The Racing Australia Board met last Friday (8 April) and resolved to introduce further reforms to the integrity, animal welfare and business practices of the Australian Thoroughbred Industry.
1. Introduction of a Standard Training Agreement and a Joint Owners Agreement.
Racing Australia is bringing in a new system to formalize arrangements between owners and trainers and also between owners where a horse is owned by more than one owner. Accordingly a Standard Training Agreement will be compulsory for all racehorses.
(i) The Standard Training Agreement will impose some defined requirements on trainers. Those requirements are already undertaken by many trainers. For example, trainers will be required to set out the training fees and disbursements the trainer plans to charge up front. Trainers will be required to meet certain standards for caring and training of the horse, and to report on the welfare and progress of a horse to owners appropriately.
There has long been a need to address the issue of late payment of training fees to trainers. The new rules will compel an owner to pay outstanding training fees in a timely manner. In the event an owner disputes the trainer’s invoice, an independent arbitration hearing will be conducted by the relevant Principal Racing Authority. This matter has been the subject of discussion and consultation with Trainers’ and Owners’ Associations over a long period of time given the significant legal and policy issues involved.
Racing Australia has decided to defer and further review the proposal for owners to give credit/debit card details as a condition of the Standard Training Agreement. The introduction and enforcement of the Standard Training Agreement will be tried before assessing at a later date whether a credit/debit card scheme is necessary.
(ii) Further, there is a need to give Joint Owners of a horse a set of standard terms to help regulate their horse ownership ventures. The Joint Owners Agreement is intended to clearly provide for the rights and obligations of Joint Owners (defined as persons who own a horse with at least one other person, whether in a syndicate or otherwise). Although compulsory, the Joint Owners Agreement can be varied by the votes of at least 75% of the total ownership of the horse who must be in favour of the change.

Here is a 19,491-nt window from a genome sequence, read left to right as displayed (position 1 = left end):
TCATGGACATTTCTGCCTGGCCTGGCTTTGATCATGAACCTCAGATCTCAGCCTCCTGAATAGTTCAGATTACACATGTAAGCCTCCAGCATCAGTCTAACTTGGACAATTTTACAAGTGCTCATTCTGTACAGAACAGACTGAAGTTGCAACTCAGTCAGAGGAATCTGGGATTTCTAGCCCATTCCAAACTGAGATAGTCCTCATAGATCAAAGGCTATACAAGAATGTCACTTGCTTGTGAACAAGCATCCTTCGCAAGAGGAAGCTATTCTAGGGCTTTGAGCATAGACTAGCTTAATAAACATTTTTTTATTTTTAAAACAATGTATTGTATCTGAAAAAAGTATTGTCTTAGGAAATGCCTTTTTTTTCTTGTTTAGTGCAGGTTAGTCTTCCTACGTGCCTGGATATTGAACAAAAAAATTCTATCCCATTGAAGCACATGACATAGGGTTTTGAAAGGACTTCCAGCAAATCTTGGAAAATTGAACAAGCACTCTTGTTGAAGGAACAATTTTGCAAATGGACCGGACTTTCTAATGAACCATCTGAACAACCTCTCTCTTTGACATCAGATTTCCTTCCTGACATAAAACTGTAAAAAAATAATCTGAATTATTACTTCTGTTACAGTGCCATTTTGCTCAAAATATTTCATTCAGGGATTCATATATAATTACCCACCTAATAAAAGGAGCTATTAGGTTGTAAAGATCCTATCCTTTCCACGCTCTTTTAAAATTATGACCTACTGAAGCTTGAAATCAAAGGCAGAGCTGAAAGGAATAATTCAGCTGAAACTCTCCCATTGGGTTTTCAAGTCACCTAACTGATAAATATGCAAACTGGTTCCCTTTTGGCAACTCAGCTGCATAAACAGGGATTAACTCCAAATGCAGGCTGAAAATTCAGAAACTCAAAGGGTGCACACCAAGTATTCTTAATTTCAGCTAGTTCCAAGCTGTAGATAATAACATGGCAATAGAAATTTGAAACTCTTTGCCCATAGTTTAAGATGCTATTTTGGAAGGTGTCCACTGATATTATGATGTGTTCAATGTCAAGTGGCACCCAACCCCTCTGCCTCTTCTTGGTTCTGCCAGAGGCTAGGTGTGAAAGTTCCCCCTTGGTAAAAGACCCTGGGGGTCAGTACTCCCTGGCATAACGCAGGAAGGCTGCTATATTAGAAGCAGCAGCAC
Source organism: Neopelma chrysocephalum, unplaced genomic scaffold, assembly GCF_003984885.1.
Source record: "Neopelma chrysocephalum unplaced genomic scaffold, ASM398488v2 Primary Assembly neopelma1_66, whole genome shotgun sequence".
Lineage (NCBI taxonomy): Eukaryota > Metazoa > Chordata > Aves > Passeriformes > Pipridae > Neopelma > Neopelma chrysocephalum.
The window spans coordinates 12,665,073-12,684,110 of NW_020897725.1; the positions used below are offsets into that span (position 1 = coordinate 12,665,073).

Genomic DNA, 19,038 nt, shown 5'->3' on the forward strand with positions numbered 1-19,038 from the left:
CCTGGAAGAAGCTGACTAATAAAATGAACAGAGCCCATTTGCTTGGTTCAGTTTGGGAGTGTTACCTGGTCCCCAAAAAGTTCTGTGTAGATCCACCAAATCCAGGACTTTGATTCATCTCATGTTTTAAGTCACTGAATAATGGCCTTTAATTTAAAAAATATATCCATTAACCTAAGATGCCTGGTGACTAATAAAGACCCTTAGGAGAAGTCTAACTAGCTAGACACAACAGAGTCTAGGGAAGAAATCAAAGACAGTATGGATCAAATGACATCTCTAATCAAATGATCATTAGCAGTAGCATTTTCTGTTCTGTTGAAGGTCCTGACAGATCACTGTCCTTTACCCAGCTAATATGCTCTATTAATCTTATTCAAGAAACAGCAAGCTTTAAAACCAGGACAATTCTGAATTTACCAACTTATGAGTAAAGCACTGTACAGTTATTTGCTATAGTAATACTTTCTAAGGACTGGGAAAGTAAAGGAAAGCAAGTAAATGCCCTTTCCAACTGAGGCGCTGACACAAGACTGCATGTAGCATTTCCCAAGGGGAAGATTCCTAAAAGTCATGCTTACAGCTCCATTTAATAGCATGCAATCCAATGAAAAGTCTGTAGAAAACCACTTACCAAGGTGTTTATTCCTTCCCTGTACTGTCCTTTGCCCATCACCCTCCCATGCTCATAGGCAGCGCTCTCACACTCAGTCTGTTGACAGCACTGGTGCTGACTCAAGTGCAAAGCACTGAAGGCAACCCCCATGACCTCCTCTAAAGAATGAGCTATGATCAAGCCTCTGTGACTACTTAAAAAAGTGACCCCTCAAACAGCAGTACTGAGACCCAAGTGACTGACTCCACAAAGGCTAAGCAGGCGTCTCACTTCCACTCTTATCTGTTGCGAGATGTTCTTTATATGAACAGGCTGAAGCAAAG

The Joint Owners Agreement does not apply to licensed syndicates pursuant to ASIC Class Order (CO 02/319). The terms of the Agreement address issues such as engaging a new trainer, selling/transferring a horse, retiring a horse, etc.
Some groups of owners already have protocols or rules in place for how their horses are to be managed, but the majority of groups of owners come together informally and do not have the time or resources to put together a set of written arrangements. An existing arrangement between Joint Owners can continue, but if there is an inconsistency between those arrangements and the Joint Owners Agreement, the relevant terms of the Joint Owners Agreement will apply.
Full details of the Standard Training Agreement and the Joint Owners Agreement will be released after final review by Principal Racing Authorities.
2. Foals to be registered earlier and subject to the Australian Rules of Racing
In future all Thoroughbreds will be registered with Racing Australia 30 days after birth. It is necessary in the interests of integrity and animal welfare for unregistered horses and their owners to be identified and subject to the relevant rules of racing. Traceability is the cornerstone of integrity and will also underpin the industry’s drive on animal welfare standards. The fact that a significant number of Thoroughbreds are not regulated by any authority is unacceptable in the modern era where community values and expectations have evolved from the past. It is the view of Racing Australia that this initiative is a paramount obligation of racing authorities and that regulation is essential to ensure best practices in animal welfare across all Thoroughbreds in the industry.